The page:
LAWRENCE, Kan. (AP) - Water supply issues and depletion of the Ogallala aquifer aren't just western Kansas problems, a former Kansas agriculture secretary told a group of Lawrence environmentalists.

Josh Svaty, a former three-term state representative who was named secretary of agriculture in 2009 by then-Gov. Mark Parkinson, is now a vice president at the Salina-based Land Institute, an agricultural and environmental research center.

He told members of the EcoTeam - part of an interfaith network of environmental groups known as Lawrence Ecology Teams United for Sustainability, or LET-US - that water levels in parts of western Kansas have declined rapidly because of large-scale irrigation that began there in the 1970s, the Lawrence Journal-World (http://bit.ly/1cH1WQE) reported.

"Think about the economy that transfers to eastern Kansas, coming out of western Kansas," Svaty said. "The beef industry obviously is very important to Kansas, but a huge amount of that industry is based, or has large footprints, in eastern Kansas, especially around Kansas City and Johnson County."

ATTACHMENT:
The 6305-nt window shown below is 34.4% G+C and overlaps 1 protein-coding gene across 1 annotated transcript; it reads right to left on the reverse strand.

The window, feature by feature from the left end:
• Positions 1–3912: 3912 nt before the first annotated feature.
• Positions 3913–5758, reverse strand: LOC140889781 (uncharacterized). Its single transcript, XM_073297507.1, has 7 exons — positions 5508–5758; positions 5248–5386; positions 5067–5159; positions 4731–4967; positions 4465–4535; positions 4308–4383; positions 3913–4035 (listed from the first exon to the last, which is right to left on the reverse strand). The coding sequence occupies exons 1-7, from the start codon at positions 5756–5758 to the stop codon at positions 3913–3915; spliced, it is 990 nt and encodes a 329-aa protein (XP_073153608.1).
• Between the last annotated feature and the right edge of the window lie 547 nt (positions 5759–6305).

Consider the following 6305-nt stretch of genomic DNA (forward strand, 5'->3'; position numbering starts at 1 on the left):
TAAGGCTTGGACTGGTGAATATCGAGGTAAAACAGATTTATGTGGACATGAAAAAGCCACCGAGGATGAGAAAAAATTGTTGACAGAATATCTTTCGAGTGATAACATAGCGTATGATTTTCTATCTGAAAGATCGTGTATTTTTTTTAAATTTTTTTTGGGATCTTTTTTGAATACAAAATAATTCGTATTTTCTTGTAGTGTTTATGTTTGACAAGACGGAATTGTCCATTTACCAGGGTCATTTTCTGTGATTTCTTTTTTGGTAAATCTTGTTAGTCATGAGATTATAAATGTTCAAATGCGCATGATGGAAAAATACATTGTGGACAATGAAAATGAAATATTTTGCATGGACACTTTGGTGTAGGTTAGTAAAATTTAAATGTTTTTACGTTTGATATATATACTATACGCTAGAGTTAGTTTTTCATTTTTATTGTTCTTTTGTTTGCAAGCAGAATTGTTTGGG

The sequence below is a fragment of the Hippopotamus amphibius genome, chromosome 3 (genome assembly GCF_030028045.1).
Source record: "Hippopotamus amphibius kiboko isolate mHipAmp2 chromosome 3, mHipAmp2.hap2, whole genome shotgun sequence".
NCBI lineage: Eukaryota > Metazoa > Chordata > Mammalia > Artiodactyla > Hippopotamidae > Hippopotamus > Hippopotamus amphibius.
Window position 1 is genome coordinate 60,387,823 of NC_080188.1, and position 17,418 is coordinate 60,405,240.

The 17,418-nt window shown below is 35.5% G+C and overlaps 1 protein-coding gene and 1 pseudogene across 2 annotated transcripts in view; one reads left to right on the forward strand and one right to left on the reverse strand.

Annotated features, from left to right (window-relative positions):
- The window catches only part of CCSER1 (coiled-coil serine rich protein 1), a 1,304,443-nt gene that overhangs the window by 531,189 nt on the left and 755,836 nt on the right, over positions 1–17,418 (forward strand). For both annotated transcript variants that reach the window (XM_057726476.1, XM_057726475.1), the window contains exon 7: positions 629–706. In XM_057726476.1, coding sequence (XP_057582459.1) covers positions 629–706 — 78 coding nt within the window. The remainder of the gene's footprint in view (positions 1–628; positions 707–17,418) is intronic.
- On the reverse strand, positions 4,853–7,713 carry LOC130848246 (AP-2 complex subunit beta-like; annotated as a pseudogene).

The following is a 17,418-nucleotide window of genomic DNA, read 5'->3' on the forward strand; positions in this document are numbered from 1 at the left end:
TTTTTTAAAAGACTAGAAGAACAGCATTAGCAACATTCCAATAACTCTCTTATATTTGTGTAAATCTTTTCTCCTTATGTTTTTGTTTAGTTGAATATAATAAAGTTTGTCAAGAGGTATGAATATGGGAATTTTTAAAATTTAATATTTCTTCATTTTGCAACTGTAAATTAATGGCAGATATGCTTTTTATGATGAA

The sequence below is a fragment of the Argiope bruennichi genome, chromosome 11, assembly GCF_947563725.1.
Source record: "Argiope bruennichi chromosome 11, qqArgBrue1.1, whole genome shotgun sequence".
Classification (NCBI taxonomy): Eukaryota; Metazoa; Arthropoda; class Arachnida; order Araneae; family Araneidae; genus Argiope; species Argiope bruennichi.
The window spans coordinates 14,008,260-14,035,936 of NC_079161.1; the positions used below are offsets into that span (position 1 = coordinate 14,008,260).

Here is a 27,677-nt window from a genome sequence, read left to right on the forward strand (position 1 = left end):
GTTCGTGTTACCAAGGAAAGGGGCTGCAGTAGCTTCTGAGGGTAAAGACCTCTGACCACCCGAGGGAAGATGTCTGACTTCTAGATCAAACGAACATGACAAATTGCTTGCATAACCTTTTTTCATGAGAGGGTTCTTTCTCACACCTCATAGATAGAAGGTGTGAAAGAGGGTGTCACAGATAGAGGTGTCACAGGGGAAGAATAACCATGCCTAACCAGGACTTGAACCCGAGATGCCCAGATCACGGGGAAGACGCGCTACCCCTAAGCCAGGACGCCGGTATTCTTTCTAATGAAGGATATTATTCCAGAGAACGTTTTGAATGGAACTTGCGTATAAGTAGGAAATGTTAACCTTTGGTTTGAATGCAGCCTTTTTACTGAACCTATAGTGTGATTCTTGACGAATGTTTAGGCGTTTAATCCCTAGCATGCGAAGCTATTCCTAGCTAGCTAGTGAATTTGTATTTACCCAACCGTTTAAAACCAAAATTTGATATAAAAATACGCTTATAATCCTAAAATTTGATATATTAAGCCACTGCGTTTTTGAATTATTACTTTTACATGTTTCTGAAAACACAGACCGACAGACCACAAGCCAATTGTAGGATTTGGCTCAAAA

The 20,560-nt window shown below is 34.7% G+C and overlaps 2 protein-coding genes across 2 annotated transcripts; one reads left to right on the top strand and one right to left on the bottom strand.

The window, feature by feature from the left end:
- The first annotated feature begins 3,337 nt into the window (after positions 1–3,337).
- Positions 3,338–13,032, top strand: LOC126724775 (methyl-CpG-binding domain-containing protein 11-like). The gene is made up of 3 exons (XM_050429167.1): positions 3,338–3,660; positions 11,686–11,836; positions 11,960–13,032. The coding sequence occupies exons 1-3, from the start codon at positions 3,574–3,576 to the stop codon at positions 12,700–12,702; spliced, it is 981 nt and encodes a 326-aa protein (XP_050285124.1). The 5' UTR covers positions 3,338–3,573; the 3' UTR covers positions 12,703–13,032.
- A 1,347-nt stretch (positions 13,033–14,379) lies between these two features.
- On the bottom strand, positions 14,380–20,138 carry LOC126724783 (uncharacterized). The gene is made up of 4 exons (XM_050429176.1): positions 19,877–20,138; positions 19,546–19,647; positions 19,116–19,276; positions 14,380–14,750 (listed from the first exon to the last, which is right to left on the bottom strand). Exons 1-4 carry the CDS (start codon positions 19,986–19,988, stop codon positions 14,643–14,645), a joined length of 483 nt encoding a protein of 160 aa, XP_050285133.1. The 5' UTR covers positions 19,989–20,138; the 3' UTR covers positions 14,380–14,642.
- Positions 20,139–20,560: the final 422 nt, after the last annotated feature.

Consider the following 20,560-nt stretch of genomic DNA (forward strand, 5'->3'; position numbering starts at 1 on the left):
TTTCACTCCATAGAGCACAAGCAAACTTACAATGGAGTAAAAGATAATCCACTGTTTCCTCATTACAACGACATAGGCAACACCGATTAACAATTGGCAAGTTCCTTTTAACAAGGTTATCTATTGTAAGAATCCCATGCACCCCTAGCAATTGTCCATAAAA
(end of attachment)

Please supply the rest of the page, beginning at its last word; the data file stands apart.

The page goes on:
The Ogallala aquifer is a vast network of underground water locked in the porous limestone deep below the surface in the High Plains region of the U.S., stretching from Wyoming and South Dakota to the Texas and Oklahoma panhandle regions. It is the primary source of fresh water for the entire area.

Roughly 90 percent of the water is used for irrigation to grown corn, soybeans and milo, which are used as feed grains for the livestock industry.

Central-west Kansas, around Scott City and Tribune, is already considered a "dead zone" where irrigation has all but ceased, Svaty said. While there is more water available for feedlots and processing plants in Gaden City, Liberal and Dodge City in the southwest, he said, farmers are pumping vastly larger amounts - which consume more energy because the water is deeper below the surface.

Few people in western Kansas even speak about stopping the depletion, he said, but instead talk about "managed decline."

"Some people out there complain that they are the only mining interest in the state that is not allowed to mine out all of their resource," he said.